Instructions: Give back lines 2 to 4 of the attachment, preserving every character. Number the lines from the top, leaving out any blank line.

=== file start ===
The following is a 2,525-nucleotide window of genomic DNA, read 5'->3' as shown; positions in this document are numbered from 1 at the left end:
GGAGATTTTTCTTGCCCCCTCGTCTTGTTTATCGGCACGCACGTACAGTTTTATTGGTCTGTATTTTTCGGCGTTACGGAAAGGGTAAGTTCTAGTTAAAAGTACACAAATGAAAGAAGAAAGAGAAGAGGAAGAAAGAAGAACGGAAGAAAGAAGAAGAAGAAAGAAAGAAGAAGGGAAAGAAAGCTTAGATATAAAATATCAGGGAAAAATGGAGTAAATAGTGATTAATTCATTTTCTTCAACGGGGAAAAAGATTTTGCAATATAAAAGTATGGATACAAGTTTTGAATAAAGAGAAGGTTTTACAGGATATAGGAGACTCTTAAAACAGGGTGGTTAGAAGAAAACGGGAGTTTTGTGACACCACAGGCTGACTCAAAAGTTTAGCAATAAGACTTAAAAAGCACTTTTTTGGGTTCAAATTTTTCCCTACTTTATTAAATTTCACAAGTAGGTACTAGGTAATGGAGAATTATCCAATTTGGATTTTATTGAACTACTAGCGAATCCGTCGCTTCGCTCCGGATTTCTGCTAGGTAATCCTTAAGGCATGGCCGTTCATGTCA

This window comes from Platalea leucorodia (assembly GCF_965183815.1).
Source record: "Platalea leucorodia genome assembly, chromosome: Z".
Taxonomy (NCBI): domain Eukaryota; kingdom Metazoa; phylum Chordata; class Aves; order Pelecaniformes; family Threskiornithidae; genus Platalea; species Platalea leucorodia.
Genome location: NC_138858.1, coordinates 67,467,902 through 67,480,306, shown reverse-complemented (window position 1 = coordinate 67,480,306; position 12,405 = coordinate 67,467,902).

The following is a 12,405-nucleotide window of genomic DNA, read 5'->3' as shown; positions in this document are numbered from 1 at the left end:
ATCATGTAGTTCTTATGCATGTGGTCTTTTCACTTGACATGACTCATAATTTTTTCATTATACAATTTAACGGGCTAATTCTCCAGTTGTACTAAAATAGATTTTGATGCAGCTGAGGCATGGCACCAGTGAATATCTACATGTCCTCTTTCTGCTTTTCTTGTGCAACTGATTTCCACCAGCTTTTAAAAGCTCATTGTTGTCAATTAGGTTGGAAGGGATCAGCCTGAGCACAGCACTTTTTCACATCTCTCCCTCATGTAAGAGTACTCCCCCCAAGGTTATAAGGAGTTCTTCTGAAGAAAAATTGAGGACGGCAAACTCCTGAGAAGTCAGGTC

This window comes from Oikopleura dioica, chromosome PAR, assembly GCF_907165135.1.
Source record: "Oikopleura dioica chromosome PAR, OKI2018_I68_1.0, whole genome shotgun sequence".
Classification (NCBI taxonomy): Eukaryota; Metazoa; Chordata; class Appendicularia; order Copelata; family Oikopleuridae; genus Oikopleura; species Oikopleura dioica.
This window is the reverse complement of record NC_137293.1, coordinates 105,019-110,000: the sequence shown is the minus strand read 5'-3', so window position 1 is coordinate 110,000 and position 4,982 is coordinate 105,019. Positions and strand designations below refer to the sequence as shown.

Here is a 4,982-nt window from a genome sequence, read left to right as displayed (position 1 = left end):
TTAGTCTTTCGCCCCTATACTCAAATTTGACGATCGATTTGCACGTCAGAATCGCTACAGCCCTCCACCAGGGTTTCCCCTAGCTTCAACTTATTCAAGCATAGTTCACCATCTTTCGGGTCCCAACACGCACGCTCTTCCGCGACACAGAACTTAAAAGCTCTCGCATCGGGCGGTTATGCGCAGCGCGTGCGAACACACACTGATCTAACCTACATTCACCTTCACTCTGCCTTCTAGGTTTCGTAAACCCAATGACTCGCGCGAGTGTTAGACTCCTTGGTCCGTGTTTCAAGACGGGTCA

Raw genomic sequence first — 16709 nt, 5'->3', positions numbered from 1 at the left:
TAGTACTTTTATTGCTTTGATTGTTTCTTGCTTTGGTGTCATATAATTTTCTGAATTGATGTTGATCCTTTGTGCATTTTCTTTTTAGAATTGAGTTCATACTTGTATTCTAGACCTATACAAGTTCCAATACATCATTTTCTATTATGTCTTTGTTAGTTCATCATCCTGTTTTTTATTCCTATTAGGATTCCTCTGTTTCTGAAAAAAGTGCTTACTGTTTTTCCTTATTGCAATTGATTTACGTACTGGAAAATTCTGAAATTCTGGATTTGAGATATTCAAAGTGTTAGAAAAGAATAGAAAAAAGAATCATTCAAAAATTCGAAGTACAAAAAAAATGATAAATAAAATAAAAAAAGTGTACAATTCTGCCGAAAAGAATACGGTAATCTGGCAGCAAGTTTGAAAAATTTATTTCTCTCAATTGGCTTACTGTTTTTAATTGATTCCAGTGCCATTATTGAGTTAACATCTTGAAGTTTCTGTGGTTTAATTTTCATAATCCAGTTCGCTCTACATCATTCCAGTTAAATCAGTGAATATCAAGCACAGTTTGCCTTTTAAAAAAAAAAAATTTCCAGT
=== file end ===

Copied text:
GGAGATTTTTCTTGCCCCCTCGTCTTGTTTATCGGCACGCACGTACAGTTTTATTGGTCTGTATTTTTCGGCGTTACGGAAAGGGTAAGTTCTAGTTAAAAGTACACAAATGAAAGAAGAAAGAGAAGAGGAAGAAAGAAGAACGGAAGAAAGAAGAAGAAGAAAGAAAGAAGAAGGGAAAGAAAGCTTAGATATAAAATATCAGGGAAAAATGGAGTAAATAGTGATTAATTCATTTTCTTCAACGGGGAAAAAGATTTTGCAATATAAAAGTATGGATACAAGTTTTGAATAAAGAGAAGGTTTTACAGGATATAGGAGACTCTTAAAACAGGGTGGTTAGAAGAAAACGGGAGTTTTGTGACACCACAGGCTGACTCAAAAGTTTAGCAATAAGACTTAAAAAGCACTTTTTTGGGTTCAAATTTTTCCCTACTTTATTAAATTTCACAAGTAGGTACTAGGTAATGGAGAATTATCCAATTTGGATTTTATTGAACTACTAGCGAATCCGTCGCTTCGCTCCGGATTTCTGCTAGGTAATCCTTAAGGCATGGCCGTTCATGTCA

This window comes from Platalea leucorodia (assembly GCF_965183815.1).
Source record: "Platalea leucorodia genome assembly, chromosome: Z".